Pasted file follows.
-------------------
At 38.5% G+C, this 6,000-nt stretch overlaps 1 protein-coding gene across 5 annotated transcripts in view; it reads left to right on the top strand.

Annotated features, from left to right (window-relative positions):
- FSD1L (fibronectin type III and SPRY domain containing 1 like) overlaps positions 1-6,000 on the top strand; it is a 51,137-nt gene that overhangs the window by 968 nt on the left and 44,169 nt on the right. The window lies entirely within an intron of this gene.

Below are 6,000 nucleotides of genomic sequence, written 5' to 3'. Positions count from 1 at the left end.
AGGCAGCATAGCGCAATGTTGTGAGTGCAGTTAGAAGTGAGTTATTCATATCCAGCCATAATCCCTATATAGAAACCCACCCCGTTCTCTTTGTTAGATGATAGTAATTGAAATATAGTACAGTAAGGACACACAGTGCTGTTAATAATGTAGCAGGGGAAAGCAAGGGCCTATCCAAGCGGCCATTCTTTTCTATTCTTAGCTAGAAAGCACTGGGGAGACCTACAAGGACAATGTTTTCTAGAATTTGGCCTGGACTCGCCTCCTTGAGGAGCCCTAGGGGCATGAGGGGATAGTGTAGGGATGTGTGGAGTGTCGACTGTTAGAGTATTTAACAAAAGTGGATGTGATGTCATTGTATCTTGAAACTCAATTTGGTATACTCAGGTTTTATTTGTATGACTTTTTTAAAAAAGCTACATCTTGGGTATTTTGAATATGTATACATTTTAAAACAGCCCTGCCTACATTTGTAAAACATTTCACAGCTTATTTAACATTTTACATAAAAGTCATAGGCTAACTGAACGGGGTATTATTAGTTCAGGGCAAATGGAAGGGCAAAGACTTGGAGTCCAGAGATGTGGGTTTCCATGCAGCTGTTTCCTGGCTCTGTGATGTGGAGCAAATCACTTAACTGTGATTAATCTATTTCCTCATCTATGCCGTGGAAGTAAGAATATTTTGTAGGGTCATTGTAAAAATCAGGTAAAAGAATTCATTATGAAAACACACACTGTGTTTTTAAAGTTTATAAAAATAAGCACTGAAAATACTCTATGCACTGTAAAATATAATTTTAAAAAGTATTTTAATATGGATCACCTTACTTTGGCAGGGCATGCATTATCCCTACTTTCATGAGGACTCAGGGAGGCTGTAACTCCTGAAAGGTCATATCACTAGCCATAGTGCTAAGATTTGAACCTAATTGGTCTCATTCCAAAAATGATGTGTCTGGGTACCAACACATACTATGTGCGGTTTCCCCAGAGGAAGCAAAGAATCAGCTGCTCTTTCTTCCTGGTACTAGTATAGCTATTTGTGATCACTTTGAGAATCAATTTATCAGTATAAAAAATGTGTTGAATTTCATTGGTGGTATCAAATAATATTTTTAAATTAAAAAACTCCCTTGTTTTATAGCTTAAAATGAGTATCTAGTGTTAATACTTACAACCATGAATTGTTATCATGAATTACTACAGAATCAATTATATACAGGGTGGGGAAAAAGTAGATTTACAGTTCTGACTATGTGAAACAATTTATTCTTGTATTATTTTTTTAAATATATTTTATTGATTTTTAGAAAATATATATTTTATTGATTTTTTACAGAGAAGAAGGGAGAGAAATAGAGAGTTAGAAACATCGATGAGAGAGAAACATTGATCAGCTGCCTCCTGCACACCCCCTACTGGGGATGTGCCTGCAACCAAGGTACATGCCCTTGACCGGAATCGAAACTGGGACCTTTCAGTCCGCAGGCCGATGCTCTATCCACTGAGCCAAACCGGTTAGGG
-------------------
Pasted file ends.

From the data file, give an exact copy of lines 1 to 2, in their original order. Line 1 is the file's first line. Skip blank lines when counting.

At 38.5% G+C, this 6,000-nt stretch overlaps 1 protein-coding gene across 5 annotated transcripts in view; it reads left to right on the top strand.

Annotated features, from left to right (window-relative positions):